By M.D. Kittle
MADISON — As Wisconsin’s Fort McCoy prepares to take in potentially thousands of Afghan refugees, U.S. Rep. Tom Tiffany says a lot of worrisome questions remain unanswered by the Biden administration.
The western Wisconsin military installation is planning to house the refugees in its barracks before being resettled in Wisconsin communities and elsewhere.
“I am deeply disturbed by reports that as many as 5,000 Afghans per day are headed to the United States – many without valid visas or even basic identity documents,” Tiffany said, adding that the Biden administration has yet to elaborate on numbers, the screening process, or what will happen after the Afghans land.
The Minocqua Republican said the Biden administration, as of Wednesday, had failed to say whether the refugees would be held in custody during vetting, or “if we will see the same kind of catch-and-release policy we’ve seen at our southern border.”
“Adding insult to injury, President Biden has not bothered to seek the approval of Wisconsin leaders, or the local communities that will be affected by this haphazard plan,” Tiffany said.
The U.S. Department of Homeland Security reportedly would be in charge of reviewing and adjudicating visa applications when the Afghan citizens arrive. The new duties could further burden a Customs and Border Protection agency already buried under a flood of migrants entering the U.S. southern border.
Gov. Tony Evers said his administration was still waiting for more information. He said Wisconsin is ready to assist the federal efforts “and will help these individual who served our country and are now seeking refuge.”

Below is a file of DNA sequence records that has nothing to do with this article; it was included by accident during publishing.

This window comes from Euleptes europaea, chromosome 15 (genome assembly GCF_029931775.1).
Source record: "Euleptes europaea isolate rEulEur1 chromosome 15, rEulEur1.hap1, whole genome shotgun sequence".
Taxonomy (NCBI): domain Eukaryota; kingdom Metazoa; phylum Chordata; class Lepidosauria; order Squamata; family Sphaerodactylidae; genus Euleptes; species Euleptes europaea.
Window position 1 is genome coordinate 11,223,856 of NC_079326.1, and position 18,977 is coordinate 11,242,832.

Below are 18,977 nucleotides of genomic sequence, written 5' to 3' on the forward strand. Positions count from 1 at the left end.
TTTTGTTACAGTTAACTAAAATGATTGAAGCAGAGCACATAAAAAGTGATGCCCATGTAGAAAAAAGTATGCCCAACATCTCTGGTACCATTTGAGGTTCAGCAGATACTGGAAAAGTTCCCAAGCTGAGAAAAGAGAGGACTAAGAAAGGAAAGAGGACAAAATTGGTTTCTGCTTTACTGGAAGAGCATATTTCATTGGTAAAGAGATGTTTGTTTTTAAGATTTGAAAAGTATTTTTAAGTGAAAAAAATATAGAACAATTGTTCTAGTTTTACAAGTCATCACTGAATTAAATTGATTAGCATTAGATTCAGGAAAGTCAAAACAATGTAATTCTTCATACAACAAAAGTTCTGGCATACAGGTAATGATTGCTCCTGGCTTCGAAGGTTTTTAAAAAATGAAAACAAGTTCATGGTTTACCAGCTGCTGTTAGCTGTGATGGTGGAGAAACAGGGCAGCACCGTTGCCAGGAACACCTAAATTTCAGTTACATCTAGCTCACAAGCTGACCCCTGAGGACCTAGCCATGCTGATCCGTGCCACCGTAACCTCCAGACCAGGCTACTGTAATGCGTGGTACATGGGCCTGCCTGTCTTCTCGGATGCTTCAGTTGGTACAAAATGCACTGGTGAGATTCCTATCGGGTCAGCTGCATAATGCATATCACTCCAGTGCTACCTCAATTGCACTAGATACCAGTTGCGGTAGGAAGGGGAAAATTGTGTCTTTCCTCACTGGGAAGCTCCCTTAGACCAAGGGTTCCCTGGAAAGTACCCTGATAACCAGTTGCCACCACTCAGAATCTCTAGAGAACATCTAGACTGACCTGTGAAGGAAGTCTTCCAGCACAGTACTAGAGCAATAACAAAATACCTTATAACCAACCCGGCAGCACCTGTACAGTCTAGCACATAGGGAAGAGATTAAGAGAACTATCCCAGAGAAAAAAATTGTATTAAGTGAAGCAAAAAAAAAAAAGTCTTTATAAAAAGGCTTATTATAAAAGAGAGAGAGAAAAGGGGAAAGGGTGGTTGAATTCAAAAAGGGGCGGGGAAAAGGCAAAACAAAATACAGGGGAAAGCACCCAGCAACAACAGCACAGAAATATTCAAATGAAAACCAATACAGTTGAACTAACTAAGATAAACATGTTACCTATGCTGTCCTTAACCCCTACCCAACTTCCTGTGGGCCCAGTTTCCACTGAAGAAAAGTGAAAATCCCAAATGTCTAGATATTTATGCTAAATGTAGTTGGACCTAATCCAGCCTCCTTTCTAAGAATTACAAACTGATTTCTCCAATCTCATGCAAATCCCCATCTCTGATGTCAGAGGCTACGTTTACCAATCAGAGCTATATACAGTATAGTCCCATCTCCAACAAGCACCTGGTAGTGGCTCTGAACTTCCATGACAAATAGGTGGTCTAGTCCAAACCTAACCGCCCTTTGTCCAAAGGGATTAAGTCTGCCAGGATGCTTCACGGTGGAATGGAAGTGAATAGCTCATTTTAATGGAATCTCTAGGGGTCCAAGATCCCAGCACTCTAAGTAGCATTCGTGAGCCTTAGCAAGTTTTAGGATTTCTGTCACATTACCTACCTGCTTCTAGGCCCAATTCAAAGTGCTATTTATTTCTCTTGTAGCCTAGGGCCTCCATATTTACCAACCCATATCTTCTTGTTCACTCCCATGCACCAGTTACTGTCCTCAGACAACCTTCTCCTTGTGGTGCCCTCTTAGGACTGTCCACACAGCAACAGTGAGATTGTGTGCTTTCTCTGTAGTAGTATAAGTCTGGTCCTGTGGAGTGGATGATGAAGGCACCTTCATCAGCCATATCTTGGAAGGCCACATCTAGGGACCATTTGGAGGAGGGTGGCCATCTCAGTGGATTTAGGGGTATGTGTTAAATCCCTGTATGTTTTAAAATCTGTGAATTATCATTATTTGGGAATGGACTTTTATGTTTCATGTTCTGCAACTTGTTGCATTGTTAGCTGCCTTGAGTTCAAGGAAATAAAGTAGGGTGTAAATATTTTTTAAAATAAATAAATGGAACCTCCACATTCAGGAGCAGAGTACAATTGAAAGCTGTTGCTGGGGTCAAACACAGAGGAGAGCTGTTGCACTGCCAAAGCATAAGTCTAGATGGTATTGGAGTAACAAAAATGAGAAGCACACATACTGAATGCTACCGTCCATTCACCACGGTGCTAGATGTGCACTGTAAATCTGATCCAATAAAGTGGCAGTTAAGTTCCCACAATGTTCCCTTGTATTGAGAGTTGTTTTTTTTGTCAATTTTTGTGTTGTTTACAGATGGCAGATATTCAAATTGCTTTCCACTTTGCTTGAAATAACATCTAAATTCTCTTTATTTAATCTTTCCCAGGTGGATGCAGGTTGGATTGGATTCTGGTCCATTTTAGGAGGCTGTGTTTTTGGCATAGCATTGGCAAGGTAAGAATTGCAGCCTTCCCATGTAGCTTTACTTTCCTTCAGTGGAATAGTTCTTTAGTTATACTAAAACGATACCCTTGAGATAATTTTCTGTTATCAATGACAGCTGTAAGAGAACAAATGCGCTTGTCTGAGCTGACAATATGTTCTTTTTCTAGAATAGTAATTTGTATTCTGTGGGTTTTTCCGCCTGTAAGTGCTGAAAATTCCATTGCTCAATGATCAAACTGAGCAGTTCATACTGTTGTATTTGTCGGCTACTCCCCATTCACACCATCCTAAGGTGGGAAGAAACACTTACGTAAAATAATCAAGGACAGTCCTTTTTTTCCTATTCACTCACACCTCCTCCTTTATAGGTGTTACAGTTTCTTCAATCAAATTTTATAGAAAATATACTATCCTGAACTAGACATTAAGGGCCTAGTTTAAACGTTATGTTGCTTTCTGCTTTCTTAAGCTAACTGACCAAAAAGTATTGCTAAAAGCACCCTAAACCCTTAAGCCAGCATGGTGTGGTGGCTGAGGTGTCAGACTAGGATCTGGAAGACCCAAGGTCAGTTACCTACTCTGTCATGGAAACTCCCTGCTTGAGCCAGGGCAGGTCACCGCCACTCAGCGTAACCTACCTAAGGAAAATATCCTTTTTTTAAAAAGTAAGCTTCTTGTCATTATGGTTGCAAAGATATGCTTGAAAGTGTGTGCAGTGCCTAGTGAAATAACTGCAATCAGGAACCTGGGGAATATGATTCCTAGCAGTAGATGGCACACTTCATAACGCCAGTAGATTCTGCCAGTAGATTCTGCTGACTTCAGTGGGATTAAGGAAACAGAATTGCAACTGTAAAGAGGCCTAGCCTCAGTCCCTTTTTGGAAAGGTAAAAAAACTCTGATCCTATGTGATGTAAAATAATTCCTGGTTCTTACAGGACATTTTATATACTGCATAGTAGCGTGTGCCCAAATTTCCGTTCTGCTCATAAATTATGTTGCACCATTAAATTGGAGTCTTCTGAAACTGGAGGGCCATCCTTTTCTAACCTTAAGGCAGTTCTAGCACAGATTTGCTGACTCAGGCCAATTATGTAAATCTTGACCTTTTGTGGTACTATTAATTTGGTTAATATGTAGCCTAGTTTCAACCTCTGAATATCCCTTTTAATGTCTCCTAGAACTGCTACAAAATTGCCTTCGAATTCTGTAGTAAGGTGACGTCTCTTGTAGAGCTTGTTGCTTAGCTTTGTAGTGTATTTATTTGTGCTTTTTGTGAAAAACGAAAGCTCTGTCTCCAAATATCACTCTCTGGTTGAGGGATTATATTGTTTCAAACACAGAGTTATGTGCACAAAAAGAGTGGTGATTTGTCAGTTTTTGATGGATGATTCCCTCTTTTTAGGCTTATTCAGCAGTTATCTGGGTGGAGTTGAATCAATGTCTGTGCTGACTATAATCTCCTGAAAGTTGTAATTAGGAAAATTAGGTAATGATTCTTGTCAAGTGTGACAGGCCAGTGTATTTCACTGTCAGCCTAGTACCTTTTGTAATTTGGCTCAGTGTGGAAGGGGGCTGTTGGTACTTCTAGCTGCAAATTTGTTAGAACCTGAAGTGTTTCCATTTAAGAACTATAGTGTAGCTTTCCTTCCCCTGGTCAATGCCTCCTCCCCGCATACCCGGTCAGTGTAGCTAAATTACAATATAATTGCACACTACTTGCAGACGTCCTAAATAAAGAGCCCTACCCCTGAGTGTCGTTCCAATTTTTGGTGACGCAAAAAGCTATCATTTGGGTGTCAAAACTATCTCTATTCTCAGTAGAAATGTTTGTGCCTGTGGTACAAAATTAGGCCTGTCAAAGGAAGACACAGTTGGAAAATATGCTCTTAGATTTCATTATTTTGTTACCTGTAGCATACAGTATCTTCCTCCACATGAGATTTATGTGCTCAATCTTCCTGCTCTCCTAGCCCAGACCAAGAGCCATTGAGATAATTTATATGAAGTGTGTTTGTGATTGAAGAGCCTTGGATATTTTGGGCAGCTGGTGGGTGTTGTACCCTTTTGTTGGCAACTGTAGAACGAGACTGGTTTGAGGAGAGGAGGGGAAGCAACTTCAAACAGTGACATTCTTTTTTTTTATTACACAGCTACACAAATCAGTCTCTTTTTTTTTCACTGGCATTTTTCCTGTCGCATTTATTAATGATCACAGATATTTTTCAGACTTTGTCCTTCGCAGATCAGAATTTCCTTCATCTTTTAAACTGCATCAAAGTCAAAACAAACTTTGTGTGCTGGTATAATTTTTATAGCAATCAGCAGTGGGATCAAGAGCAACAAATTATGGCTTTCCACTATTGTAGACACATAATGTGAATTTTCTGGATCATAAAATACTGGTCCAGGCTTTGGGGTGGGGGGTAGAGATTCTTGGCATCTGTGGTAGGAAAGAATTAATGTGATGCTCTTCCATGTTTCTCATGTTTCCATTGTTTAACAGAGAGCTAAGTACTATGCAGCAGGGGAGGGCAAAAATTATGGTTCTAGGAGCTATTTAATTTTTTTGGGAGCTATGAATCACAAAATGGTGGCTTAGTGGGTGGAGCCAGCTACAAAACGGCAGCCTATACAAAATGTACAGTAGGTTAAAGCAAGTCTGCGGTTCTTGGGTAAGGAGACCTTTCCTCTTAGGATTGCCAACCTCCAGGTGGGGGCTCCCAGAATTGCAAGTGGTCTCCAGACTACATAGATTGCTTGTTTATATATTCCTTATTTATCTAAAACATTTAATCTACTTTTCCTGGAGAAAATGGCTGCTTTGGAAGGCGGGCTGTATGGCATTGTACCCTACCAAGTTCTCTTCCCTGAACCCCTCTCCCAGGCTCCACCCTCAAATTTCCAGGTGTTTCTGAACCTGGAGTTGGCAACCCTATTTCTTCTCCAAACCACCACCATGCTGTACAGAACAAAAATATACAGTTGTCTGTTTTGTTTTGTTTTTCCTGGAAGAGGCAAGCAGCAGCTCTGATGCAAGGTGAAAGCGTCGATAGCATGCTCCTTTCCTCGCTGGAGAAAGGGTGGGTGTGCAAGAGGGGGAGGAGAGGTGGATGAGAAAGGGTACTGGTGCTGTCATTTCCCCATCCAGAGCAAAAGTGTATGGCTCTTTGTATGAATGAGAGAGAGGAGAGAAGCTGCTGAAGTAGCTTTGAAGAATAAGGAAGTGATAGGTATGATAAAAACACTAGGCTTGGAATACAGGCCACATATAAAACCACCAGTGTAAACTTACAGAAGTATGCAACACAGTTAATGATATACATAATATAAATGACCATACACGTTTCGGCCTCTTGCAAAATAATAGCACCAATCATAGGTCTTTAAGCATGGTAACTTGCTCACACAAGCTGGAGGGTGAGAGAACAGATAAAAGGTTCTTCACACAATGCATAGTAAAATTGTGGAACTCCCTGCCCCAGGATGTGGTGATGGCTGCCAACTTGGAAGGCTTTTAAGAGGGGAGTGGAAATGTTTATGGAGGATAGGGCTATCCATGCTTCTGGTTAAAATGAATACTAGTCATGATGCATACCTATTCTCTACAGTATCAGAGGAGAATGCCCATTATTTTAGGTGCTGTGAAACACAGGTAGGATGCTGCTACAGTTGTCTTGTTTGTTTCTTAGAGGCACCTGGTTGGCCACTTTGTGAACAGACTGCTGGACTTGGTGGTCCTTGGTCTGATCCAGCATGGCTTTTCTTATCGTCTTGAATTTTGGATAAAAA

Many Afghans have assisted the U.S. in its 20-year war against the brutal Taliban regime. Thanks to Biden’s chaotic withdrawal of U.S. forces from Afghanistan, the Taliban forces have swept through and taken over the country. Many of the allies who so nobly served U.S. interests are being left behind to face the wrath of the brutal regime. Some are being evacuated.
Some may not be who they claim to be.
The Biden administration’s “ready-fire-aim plan” raises serious security risks, with so many unanswered questions about vetting. Tiffany supported legislation to expand and accelerate the processing of visas for Afghans who have assisted the U.S. war effort, but the chaos of the moment could prove costly down the road.
“”The Biden administration has already allowed one catastrophe to unfold overseas, and the American people cannot afford for a similar catastrophe to unfold here. We cannot get this wrong,” Tiffany said. “It is much more important to do this right than it is to do this fast.”